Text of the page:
The conflict in Mali that has been making headlines this week has been brewing for many months now. As I pointed out back in October last year, all signs were that an Economic Community of West African States (ECOWAS) force would be deployed into Mali to repel Islamist fighters in the north of the country early in 2013. Much of the international community appeared highly reluctant to become actively embroiled in the fight, being happy to back a UN mission to the country but reluctant to commit troops, aircraft and vehicles to the approaching engagement.
So what has taken many by surprise has been the sudden rapidity of France’s whole-hearted engagement in the conflict, throwing their weight into Mali in a way that wasn’t expected. Why did this happen and what are the consequences for Mali?
In fact, the script has been prepared for some time for the intervention in Mali. The UN passed a resolution in October requesting West African states under the ECOWAS banner to speed up the process of providing a plan for military intervention. It seemed that there was ready-made force of 3500 ECOWAS troops available for deployment, backed by logistical support from the US and France. However, as the planning became more intense, it was felt that the Malian forces, whom ECOWAS would be supporting, would require increased training and strengthening and the ECOWAS force wouldn’t be ready for deployment until September 2013.
This was an opportunity not to be missed by the various forces holding Northern Mali and last week the Ansar Dine group began pushing further south, seizing the strategically important town of Konna. This demonstrated two things: firstly, the Malian Army had neither the will nor the support to repel the Islamists, and secondly, as Konna is located around 400 kilometres northeast of the capital city, Bamako, there was the distinct probability that the insurgents would arrive at the capital city in a very short time-scale. Plans for a major offensive, organised and coordinated by the local al Qaeda franchise, had been detected by French intelligence services, which was confirmed when a large convoy of vehicles were seen heading towards the strategic town of Mopti. The consequence of the potential invasion of the capital city and control of the entire country by Islamists was the final straw for the international community and for France especially; it has around 6,000 expats still living in the country.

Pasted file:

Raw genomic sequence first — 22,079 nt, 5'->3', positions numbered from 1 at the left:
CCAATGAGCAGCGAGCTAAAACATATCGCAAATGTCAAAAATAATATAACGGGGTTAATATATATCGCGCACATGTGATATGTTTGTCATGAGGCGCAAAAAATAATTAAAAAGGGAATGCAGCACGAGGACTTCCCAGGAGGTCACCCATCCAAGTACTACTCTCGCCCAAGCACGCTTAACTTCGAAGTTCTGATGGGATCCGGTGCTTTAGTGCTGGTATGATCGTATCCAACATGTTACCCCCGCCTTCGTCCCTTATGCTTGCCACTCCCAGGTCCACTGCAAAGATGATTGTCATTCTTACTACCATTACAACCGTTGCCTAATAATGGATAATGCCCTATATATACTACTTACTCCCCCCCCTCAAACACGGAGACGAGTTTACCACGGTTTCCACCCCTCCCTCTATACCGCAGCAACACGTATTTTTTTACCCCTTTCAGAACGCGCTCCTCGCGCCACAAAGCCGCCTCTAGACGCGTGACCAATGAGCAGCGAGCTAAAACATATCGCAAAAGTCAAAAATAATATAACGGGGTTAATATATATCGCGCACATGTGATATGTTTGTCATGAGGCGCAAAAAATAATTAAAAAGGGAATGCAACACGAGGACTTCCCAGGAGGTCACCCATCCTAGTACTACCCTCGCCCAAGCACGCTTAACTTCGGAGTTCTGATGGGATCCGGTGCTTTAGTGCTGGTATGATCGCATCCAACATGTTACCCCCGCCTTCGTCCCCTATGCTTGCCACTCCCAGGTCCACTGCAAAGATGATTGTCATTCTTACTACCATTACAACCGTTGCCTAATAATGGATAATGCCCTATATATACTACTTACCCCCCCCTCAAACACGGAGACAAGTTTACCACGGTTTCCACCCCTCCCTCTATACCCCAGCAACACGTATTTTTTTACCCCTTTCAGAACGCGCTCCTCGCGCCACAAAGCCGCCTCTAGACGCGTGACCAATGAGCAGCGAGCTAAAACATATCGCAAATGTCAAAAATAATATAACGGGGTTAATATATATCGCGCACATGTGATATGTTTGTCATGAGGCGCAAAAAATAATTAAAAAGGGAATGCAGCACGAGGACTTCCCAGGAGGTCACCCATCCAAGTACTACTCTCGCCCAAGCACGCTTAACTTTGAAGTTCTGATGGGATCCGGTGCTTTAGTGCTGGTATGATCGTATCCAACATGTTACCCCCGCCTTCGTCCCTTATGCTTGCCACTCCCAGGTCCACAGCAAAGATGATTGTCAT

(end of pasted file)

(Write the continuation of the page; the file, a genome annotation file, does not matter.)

Dioncounda Traore, Mali’s interim president, wrote to both UN Secretary General Ban Ki-moon and French President Francois Hollande requesting urgent assistance last Thursday. By Friday the French had entered the conflict, providing air support for Malian troops, conducting bombing missions and sending a force of approximately 550 French troops from neighbouring bases. The prospect of a safehaven for Islamist groups was something that was deemed too much for Hollande who, in a brief television statement on Friday, stated that he had deployed French forces to stop Mali from becoming a terrorist base on Europe’s doorstep.
There are three key objectives for the French intervention: first, to stop the offensive by the Islamist groups; second, to secure the country; and third, to prepare the ground for the deployment of African ECOWAS troops. The reasons for and the objectives of the French intervention in Mali are quite clear, however, it’s difficult to see how this intervention can be kept short, rather than lasting months or even years. While the Islamists have been repelled for the moment, their complete removal will be extremely difficult in a part of the country where the enemy forces will be dispersed widely—it is larger than Afghanistan—and which suits those who know the terrain well. One would imagine that the responsibility for this part of the operation will largely fall on the Malian and ECOWAS forces, but with French support. Furthermore, the difficulties at the heart of Mali’s problems will take some time to solve; a disillusioned military, a fragile political situation and a population with little access to sustainable economies and resources.